Not having Tony Elliott (COVID-19) calling plays certainly hurt. Staff continuity was hard to come by in the pandemic season, but even Swinney's decisions seemed off. Looking back at the first Notre Dame showdown, he didn't manage the clock well late in regulation, opening the door for the Irish to rally and force overtime. Against Ohio State, he refused to be aggressive on fourth down twice in the first half, opting to punt when trailing and his defense looking like it couldn't get off the field. Defensive coordinator Brent Venables, for the first time in a long time, looked a step or two behind Ohio State all night. Whatever the reasons, and some of them valid, this just wasn't the type of in-game coaching season you're used to seeing from this staff.

Targeting is impacting big games

Clemson linebacker James Skalski was booted from a CFP game for the second consecutive season because of targeting penalties. This time, it was a low hit on OSU quarterback Justin Fields in the first half that landed Skalski on the sideline for the rest of the night. The hit itself was not helmet-to-helmet, but it was vicious and injured Fields' ribs. There didn't appear intent to harm as Skalski was trying to make a football play. The problem is, he led with his head and essentially speared Fields, which by the letter of the law deserved a flag.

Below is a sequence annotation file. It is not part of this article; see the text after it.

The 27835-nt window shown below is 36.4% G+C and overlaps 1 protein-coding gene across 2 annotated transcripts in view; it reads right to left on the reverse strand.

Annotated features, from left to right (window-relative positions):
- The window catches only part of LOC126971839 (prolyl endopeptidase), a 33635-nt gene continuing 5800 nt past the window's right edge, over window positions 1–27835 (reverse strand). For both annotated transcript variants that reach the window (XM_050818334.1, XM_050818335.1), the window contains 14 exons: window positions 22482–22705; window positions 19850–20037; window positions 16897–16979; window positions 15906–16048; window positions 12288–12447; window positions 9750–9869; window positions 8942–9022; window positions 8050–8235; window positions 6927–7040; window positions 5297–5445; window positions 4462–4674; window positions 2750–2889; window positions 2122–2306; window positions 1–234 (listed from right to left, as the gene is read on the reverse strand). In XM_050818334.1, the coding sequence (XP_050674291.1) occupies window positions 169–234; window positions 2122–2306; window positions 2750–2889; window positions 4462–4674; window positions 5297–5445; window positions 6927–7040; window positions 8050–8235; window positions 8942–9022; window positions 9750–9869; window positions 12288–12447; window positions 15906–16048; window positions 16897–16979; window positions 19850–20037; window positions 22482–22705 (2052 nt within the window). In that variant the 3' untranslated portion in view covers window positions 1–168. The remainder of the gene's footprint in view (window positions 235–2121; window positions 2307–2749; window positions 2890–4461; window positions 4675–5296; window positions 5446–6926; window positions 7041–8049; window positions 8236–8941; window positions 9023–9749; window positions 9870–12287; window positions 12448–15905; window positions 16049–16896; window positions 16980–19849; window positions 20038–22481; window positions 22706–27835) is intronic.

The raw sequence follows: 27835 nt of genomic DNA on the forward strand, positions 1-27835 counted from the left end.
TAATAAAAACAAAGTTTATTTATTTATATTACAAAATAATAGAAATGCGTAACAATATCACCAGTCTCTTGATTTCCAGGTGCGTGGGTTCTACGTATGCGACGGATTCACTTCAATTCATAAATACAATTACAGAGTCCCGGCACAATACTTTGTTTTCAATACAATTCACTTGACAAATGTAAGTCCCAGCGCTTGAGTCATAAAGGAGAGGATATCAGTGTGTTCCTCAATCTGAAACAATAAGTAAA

However, kicking players out of games of this magnitude for plays that show little to no intent to injure is impacting these games too much. Would the outcome have changed if Skalski played the entire game? Probably not, but Clemson has looked lost without him on the field before. The veteran linebacker didn't deserve a disqualification, which is why the rule needs to be revised, even if it's just for CFP games. The issue, though, is college football doesn't want officials being put in the position of deciding what is intentional and what isn't, so it's unlikely there will be any change this offseason.